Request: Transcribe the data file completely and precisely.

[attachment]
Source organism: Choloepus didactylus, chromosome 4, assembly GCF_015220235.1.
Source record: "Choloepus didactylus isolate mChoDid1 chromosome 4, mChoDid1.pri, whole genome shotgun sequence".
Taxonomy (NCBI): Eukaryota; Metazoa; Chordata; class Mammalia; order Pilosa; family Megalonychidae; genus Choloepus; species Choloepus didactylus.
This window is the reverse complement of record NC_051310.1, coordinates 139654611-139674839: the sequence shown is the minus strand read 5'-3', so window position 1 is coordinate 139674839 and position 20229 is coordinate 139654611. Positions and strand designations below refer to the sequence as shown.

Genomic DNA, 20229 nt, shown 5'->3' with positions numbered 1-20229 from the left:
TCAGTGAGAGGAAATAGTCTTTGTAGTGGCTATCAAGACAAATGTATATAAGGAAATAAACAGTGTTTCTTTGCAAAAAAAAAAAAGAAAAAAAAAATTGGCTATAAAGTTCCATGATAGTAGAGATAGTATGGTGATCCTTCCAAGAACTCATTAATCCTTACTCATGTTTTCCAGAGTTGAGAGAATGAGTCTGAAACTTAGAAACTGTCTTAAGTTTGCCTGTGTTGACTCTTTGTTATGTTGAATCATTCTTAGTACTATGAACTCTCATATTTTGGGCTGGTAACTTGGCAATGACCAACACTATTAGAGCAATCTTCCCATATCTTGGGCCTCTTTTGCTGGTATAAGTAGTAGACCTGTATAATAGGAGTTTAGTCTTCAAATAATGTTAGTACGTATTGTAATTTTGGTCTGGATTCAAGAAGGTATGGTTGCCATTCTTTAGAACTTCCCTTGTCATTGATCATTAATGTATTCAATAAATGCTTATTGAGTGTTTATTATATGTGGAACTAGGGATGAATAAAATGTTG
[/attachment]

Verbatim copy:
Source organism: Choloepus didactylus, chromosome 4, assembly GCF_015220235.1.
Source record: "Choloepus didactylus isolate mChoDid1 chromosome 4, mChoDid1.pri, whole genome shotgun sequence".
Taxonomy (NCBI): Eukaryota; Metazoa; Chordata; class Mammalia; order Pilosa; family Megalonychidae; genus Choloepus; species Choloepus didactylus.
This window is the reverse complement of record NC_051310.1, coordinates 139654611-139674839: the sequence shown is the minus strand read 5'-3', so window position 1 is coordinate 139674839 and position 20229 is coordinate 139654611. Positions and strand designations below refer to the sequence as shown.

Genomic DNA, 20229 nt, shown 5'->3' with positions numbered 1-20229 from the left:
TCAGTGAGAGGAAATAGTCTTTGTAGTGGCTATCAAGACAAATGTATATAAGGAAATAAACAGTGTTTCTTTGCAAAAAAAAAAAAGAAAAAAAAAATTGGCTATAAAGTTCCATGATAGTAGAGATAGTATGGTGATCCTTCCAAGAACTCATTAATCCTTACTCATGTTTTCCAGAGTTGAGAGAATGAGTCTGAAACTTAGAAACTGTCTTAAGTTTGCCTGTGTTGACTCTTTGTTATGTTGAATCATTCTTAGTACTATGAACTCTCATATTTTGGGCTGGTAACTTGGCAATGACCAACACTATTAGAGCAATCTTCCCATATCTTGGGCCTCTTTTGCTGGTATAAGTAGTAGACCTGTATAATAGGAGTTTAGTCTTCAAATAATGTTAGTACGTATTGTAATTTTGGTCTGGATTCAAGAAGGTATGGTTGCCATTCTTTAGAACTTCCCTTGTCATTGATCATTAATGTATTCAATAAATGCTTATTGAGTGTTTATTATATGTGGAACTAGGGATGAATAAAATGTTG